Another Appellate Court Holds Public Adjuster Cannot Serve as “Disinterested” Appraiser

Jan 31, 2021

Florida Insurance Matters is a monthly update on Florida insurance-related legal developments by the Colodny Fass Insurance Litigation Practice, recently recognized as the Insurance Litigation Department of the Year in South Florida by the Daily Business Review.


Amy L. Koltnow, a Colodny Fass Shareholder, focuses her practice on representing insurance companies in complex insurance litigation and counseling insurers on claims resolution. She has represented insurers in connection with property damage and first-party coverage litigation, claims of “bad faith,” high-risk exposures, class actions and multi-district litigation.

For more information about Ms. Koltnow, click here.


Another Appellate Court Holds Public Adjuster Cannot Serve as “Disinterested” Appraiser

The Second District held a public adjuster that has a contingency interest in an insured’s appraisal award, or represents an insured in an appraisal process, is not a “disinterested appraiser” under the insurance policy’s appraisal provision. The policy here required each party to select a “disinterested appraiser”. The appellate court interpreted the term “disinterested” to mean an appraiser who does not hold an “interest” in the outcome of the appraisal process. A public adjuster’s contingency stake in a potential appraisal award constitutes a pecuniary “interest.” In addition, the public adjuster was representing the insured in the underlying dispute and was professionally bound to not act “in a manner prejudicial to the insured”. State Farm Ins. Co. v. Parrish, 2nd DCA (Jan. 6, 2021)


  • The 2nd DCA followed recent decisions from the 5th DCA and 4th DCA, and certified conflict with the 3d DCA, which held an appraiser’s financial interest in the outcome of appraisal did not disqualify the appraiser. The 3d DCA subsequently certified the question to the Florida Supreme Court as one of great public importance.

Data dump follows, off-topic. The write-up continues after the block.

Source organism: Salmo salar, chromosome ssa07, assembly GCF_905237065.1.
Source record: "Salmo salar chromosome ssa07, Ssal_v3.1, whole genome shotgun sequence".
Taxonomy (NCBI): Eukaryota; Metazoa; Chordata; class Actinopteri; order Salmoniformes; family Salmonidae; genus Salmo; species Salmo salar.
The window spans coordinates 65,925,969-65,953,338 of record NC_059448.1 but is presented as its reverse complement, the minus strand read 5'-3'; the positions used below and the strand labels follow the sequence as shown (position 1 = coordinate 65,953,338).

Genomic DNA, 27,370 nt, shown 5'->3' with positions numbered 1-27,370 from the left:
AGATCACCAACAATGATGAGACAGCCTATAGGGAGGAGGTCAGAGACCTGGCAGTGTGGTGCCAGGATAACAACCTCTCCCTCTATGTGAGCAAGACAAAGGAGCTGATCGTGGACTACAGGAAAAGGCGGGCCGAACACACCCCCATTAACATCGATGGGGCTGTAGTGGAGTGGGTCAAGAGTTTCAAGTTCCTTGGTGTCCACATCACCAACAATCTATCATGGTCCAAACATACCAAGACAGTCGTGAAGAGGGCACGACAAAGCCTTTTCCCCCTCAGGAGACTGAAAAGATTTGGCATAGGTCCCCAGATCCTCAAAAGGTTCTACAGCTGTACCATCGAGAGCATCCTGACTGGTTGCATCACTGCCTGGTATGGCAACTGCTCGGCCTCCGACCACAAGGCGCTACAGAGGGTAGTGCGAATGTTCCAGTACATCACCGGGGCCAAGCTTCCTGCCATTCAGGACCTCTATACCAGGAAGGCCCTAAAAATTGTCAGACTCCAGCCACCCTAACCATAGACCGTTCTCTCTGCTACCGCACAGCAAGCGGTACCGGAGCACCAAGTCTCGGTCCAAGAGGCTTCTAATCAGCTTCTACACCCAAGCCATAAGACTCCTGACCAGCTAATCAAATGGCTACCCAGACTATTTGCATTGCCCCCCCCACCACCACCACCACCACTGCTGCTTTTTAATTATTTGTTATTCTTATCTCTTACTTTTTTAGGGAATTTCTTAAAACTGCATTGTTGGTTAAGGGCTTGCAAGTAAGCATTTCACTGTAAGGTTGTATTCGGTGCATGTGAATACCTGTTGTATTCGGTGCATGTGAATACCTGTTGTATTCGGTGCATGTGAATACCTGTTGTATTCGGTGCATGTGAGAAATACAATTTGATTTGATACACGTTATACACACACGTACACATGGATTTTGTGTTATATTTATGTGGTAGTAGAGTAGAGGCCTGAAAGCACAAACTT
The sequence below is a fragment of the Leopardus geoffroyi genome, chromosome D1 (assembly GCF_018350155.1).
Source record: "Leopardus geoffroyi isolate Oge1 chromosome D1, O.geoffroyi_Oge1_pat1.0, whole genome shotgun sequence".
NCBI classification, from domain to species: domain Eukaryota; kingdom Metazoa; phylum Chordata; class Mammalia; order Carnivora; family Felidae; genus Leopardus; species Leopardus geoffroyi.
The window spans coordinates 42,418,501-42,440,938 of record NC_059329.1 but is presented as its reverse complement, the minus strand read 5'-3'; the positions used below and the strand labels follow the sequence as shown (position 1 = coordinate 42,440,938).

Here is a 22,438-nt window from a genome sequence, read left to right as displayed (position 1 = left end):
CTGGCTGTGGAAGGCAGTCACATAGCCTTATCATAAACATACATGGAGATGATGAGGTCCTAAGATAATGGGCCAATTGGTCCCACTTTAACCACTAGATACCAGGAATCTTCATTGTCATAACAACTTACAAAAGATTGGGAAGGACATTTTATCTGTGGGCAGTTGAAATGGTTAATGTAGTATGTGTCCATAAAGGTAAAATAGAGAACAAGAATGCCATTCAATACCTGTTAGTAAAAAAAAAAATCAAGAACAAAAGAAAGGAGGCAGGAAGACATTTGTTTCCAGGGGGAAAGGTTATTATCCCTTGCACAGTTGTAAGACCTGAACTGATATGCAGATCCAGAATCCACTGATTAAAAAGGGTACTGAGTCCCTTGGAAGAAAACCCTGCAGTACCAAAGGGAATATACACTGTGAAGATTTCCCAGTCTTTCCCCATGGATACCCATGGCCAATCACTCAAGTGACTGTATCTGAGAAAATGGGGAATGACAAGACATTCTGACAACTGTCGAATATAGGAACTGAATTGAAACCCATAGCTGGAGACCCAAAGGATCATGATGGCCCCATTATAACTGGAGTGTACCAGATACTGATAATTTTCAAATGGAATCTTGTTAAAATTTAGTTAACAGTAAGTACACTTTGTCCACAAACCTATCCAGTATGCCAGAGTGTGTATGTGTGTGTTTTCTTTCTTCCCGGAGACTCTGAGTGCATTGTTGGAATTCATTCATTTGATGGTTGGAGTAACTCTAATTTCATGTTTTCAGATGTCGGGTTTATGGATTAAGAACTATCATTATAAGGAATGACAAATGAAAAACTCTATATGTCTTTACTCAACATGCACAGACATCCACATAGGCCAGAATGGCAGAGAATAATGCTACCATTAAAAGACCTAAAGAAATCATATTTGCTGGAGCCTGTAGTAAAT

• The policy language is critical. The terms “independent” and “disinterested” carry different meanings. Some policies only require a “competent” appraiser. Check your policy language to ensure the parties are required to use an impartial or disinterested appraiser—if it does not, consider changing your policy form.

Insurer’s Claim File is “Privileged” and “Irrelevant” in First-Party Property Dispute 

In a first-party property insurance dispute, the insured sought documents contained within the insurer’s claim file. The insurer asserted “work-product privilege”, but the trial judge ordered the insurer to produce the adjuster’s loss report and unredacted photographs. The appellate court reversed and held the investigative materials constituted “work product” and were prepared in response to an event which could be made the basis of a claim. Moreover, when the issue of coverage remains in dispute, the documents contained within the claim file are irrelevant.  Avatar Prop & Cas. Ins. Co. v. Mitchell, 3d DCA (Jan. 13, 2021). 


  • This case holds the reporting of an insurance claim is an “event’ in anticipation of litigation that triggers the work-product privilege.
  • Despite many cases that have held the claim file is either “privileged’ or “irrelevant” in a first-party insurance dispute, trial judges often order the production of claim file documents. Defense counsel should raise both “relevancy” and work-product”, as well as any other applicable objections, to preserve the issues on appeal.